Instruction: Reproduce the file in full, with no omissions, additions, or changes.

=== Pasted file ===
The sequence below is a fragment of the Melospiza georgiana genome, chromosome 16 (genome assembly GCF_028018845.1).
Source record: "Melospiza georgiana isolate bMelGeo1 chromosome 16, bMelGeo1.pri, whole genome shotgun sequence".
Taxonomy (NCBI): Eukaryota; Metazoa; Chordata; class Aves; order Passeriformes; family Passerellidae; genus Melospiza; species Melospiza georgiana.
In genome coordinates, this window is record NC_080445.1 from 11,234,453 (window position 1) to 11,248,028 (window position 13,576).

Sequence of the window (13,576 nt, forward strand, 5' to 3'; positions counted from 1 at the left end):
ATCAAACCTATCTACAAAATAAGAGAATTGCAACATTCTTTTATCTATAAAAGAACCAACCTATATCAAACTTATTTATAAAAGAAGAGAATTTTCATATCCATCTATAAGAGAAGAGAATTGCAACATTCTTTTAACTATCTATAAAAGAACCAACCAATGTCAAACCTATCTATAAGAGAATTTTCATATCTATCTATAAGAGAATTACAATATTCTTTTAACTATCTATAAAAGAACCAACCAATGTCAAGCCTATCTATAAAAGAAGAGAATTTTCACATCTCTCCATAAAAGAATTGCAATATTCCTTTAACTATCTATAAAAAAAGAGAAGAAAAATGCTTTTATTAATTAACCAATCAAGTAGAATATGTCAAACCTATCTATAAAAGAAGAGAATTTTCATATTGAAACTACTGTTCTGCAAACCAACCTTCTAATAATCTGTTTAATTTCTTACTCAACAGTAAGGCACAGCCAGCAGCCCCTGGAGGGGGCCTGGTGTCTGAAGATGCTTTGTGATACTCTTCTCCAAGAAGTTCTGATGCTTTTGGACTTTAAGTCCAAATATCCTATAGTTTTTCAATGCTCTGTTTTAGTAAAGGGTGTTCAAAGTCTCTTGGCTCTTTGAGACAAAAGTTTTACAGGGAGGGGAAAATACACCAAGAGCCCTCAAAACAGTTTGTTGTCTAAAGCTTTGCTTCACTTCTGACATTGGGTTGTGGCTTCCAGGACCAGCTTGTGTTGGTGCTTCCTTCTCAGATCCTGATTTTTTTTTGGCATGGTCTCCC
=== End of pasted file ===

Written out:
The sequence below is a fragment of the Melospiza georgiana genome, chromosome 16 (genome assembly GCF_028018845.1).
Source record: "Melospiza georgiana isolate bMelGeo1 chromosome 16, bMelGeo1.pri, whole genome shotgun sequence".
Taxonomy (NCBI): Eukaryota; Metazoa; Chordata; class Aves; order Passeriformes; family Passerellidae; genus Melospiza; species Melospiza georgiana.
In genome coordinates, this window is record NC_080445.1 from 11,234,453 (window position 1) to 11,248,028 (window position 13,576).

Sequence of the window (13,576 nt, forward strand, 5' to 3'; positions counted from 1 at the left end):
ATCAAACCTATCTACAAAATAAGAGAATTGCAACATTCTTTTATCTATAAAAGAACCAACCTATATCAAACTTATTTATAAAAGAAGAGAATTTTCATATCCATCTATAAGAGAAGAGAATTGCAACATTCTTTTAACTATCTATAAAAGAACCAACCAATGTCAAACCTATCTATAAGAGAATTTTCATATCTATCTATAAGAGAATTACAATATTCTTTTAACTATCTATAAAAGAACCAACCAATGTCAAGCCTATCTATAAAAGAAGAGAATTTTCACATCTCTCCATAAAAGAATTGCAATATTCCTTTAACTATCTATAAAAAAAGAGAAGAAAAATGCTTTTATTAATTAACCAATCAAGTAGAATATGTCAAACCTATCTATAAAAGAAGAGAATTTTCATATTGAAACTACTGTTCTGCAAACCAACCTTCTAATAATCTGTTTAATTTCTTACTCAACAGTAAGGCACAGCCAGCAGCCCCTGGAGGGGGCCTGGTGTCTGAAGATGCTTTGTGATACTCTTCTCCAAGAAGTTCTGATGCTTTTGGACTTTAAGTCCAAATATCCTATAGTTTTTCAATGCTCTGTTTTAGTAAAGGGTGTTCAAAGTCTCTTGGCTCTTTGAGACAAAAGTTTTACAGGGAGGGGAAAATACACCAAGAGCCCTCAAAACAGTTTGTTGTCTAAAGCTTTGCTTCACTTCTGACATTGGGTTGTGGCTTCCAGGACCAGCTTGTGTTGGTGCTTCCTTCTCAGATCCTGATTTTTTTTTGGCATGGTCTCCC